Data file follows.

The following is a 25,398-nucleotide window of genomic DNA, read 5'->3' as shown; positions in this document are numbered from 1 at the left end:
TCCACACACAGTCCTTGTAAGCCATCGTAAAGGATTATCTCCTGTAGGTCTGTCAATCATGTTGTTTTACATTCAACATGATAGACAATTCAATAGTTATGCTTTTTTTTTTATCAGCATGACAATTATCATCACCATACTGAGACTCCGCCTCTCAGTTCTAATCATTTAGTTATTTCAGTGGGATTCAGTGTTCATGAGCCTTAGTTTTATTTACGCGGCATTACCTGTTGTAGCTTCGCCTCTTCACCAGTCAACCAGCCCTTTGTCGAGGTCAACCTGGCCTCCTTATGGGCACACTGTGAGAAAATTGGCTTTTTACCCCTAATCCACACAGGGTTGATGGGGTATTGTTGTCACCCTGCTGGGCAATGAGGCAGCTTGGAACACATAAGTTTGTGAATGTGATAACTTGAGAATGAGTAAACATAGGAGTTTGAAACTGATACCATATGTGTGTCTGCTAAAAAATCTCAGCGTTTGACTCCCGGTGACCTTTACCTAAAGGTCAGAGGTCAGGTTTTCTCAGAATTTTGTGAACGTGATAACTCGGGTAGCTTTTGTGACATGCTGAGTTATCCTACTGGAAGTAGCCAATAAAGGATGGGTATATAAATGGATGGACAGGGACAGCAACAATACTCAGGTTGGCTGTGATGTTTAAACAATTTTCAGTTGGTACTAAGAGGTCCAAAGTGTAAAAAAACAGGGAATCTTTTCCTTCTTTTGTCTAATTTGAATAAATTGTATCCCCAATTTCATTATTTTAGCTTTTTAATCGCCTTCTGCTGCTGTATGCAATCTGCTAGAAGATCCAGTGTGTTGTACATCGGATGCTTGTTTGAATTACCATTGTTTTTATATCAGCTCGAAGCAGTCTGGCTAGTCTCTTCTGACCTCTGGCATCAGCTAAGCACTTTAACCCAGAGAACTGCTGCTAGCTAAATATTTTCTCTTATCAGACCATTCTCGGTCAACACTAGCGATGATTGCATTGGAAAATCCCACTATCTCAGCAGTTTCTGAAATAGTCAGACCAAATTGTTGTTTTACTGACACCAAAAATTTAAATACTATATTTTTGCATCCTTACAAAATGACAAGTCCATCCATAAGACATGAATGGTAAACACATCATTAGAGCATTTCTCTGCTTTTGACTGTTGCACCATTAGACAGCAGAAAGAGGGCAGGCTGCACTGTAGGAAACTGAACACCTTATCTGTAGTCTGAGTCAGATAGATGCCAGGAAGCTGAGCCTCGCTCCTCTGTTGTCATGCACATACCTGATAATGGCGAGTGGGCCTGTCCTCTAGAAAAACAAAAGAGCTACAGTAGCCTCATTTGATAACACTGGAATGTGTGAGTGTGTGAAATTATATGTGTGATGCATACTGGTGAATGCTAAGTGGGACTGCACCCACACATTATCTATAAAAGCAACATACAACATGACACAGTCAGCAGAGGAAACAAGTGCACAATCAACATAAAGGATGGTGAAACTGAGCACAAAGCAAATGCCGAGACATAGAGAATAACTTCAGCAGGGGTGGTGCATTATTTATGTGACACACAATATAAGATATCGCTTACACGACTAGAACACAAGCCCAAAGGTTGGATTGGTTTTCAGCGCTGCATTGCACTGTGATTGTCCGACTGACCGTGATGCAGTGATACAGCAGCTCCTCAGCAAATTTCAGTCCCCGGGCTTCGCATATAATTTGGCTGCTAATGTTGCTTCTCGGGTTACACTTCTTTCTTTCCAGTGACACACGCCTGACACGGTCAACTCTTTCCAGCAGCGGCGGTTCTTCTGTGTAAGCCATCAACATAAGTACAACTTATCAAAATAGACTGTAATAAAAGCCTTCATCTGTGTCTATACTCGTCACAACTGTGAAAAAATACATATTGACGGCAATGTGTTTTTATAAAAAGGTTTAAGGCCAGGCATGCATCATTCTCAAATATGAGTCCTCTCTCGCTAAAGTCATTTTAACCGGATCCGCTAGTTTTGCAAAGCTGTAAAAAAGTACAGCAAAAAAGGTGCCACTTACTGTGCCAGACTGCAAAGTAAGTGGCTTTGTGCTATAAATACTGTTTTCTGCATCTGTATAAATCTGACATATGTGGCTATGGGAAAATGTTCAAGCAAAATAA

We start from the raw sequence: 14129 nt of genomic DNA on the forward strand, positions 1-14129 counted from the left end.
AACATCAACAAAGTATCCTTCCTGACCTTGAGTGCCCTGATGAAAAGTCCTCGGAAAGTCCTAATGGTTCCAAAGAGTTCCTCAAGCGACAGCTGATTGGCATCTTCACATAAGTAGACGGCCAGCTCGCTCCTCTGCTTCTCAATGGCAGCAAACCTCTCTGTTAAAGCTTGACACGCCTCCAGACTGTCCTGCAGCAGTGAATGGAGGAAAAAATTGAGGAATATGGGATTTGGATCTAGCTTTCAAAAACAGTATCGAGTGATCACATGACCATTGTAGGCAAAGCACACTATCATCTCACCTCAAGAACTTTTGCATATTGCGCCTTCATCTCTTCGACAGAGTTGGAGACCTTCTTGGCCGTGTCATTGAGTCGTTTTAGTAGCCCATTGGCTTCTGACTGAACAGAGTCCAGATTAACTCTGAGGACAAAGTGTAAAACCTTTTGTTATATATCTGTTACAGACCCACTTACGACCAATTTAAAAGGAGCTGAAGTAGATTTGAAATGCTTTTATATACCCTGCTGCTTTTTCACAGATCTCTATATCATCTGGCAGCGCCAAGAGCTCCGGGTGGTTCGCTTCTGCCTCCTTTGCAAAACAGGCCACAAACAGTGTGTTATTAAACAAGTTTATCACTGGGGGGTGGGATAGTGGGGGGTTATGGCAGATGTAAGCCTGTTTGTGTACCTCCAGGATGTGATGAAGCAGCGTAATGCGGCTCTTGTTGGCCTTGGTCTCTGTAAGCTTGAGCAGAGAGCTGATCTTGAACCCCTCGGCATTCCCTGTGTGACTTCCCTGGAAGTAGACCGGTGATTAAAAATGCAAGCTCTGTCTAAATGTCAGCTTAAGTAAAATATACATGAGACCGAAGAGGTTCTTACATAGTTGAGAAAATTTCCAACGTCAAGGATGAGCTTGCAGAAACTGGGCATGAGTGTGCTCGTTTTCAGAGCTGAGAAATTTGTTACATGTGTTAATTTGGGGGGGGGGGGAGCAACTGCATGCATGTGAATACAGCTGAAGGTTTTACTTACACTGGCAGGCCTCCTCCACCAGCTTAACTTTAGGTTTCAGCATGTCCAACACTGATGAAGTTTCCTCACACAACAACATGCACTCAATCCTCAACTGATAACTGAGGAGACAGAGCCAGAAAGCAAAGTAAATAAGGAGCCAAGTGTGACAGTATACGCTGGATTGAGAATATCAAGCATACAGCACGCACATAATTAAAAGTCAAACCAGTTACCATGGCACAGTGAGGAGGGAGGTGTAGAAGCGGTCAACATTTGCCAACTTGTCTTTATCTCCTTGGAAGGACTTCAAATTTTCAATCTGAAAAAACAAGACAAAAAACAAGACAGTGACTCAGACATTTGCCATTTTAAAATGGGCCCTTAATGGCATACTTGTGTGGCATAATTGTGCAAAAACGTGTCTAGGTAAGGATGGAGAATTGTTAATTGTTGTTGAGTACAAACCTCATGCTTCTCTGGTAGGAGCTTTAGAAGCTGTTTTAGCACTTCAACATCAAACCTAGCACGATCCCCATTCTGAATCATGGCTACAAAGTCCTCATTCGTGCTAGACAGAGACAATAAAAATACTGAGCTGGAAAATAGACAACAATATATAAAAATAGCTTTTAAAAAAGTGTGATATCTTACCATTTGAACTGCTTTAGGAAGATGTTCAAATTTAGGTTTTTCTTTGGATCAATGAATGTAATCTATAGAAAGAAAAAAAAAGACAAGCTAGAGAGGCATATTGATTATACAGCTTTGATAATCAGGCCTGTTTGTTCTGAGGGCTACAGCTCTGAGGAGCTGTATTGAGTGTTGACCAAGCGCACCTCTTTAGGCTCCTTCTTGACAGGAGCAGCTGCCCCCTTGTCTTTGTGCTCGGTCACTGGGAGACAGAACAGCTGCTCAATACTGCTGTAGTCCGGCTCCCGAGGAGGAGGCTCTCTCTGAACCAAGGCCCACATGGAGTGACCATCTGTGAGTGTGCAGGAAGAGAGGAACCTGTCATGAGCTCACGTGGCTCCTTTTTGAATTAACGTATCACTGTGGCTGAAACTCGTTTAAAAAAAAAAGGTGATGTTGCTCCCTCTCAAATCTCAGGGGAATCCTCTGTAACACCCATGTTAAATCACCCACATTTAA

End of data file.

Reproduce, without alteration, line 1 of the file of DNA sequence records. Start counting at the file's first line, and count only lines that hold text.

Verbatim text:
The following is a 25,398-nucleotide window of genomic DNA, read 5'->3' as shown; positions in this document are numbered from 1 at the left end: